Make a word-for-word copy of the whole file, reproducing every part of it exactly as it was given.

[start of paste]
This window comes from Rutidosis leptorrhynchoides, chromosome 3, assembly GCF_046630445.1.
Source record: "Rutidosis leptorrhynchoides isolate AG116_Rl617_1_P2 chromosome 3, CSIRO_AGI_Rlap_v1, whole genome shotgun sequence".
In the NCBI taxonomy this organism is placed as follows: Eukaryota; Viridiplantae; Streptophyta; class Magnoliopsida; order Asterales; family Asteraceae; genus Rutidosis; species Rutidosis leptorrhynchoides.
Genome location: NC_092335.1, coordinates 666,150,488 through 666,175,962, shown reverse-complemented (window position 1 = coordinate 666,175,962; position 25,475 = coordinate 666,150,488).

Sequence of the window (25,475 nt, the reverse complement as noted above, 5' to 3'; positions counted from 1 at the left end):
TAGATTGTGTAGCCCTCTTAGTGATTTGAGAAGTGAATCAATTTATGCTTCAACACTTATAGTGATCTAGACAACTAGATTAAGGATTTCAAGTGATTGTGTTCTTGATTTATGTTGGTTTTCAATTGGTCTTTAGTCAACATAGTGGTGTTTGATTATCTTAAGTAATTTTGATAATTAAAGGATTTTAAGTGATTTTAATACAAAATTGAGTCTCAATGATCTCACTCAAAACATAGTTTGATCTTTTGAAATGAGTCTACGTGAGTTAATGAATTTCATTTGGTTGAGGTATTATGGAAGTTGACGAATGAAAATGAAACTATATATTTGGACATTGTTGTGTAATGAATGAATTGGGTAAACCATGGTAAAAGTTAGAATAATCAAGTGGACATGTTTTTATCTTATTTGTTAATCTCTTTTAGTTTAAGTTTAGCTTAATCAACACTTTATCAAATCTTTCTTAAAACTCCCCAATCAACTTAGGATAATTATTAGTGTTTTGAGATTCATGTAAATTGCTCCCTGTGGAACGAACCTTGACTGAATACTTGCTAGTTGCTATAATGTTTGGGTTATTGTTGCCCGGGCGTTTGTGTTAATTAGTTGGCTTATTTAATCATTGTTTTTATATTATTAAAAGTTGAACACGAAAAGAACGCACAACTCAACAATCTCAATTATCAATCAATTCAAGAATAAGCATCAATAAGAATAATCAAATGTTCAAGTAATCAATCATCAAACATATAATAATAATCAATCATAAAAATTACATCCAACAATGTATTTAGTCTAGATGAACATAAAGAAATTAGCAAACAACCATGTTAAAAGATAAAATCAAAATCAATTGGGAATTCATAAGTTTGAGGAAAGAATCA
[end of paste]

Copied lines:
This window comes from Rutidosis leptorrhynchoides, chromosome 3, assembly GCF_046630445.1.
Source record: "Rutidosis leptorrhynchoides isolate AG116_Rl617_1_P2 chromosome 3, CSIRO_AGI_Rlap_v1, whole genome shotgun sequence".
In the NCBI taxonomy this organism is placed as follows: Eukaryota; Viridiplantae; Streptophyta; class Magnoliopsida; order Asterales; family Asteraceae; genus Rutidosis; species Rutidosis leptorrhynchoides.
Genome location: NC_092335.1, coordinates 666,150,488 through 666,175,962, shown reverse-complemented (window position 1 = coordinate 666,175,962; position 25,475 = coordinate 666,150,488).

Sequence of the window (25,475 nt, the reverse complement as noted above, 5' to 3'; positions counted from 1 at the left end):
TAGATTGTGTAGCCCTCTTAGTGATTTGAGAAGTGAATCAATTTATGCTTCAACACTTATAGTGATCTAGACAACTAGATTAAGGATTTCAAGTGATTGTGTTCTTGATTTATGTTGGTTTTCAATTGGTCTTTAGTCAACATAGTGGTGTTTGATTATCTTAAGTAATTTTGATAATTAAAGGATTTTAAGTGATTTTAATACAAAATTGAGTCTCAATGATCTCACTCAAAACATAGTTTGATCTTTTGAAATGAGTCTACGTGAGTTAATGAATTTCATTTGGTTGAGGTATTATGGAAGTTGACGAATGAAAATGAAACTATATATTTGGACATTGTTGTGTAATGAATGAATTGGGTAAACCATGGTAAAAGTTAGAATAATCAAGTGGACATGTTTTTATCTTATTTGTTAATCTCTTTTAGTTTAAGTTTAGCTTAATCAACACTTTATCAAATCTTTCTTAAAACTCCCCAATCAACTTAGGATAATTATTAGTGTTTTGAGATTCATGTAAATTGCTCCCTGTGGAACGAACCTTGACTGAATACTTGCTAGTTGCTATAATGTTTGGGTTATTGTTGCCCGGGCGTTTGTGTTAATTAGTTGGCTTATTTAATCATTGTTTTTATATTATTAAAAGTTGAACACGAAAAGAACGCACAACTCAACAATCTCAATTATCAATCAATTCAAGAATAAGCATCAATAAGAATAATCAAATGTTCAAGTAATCAATCATCAAACATATAATAATAATCAATCATAAAAATTACATCCAACAATGTATTTAGTCTAGATGAACATAAAGAAATTAGCAAACAACCATGTTAAAAGATAAAATCAAAATCAATTGGGAATTCATAAGTTTGAGGAAAGAATCA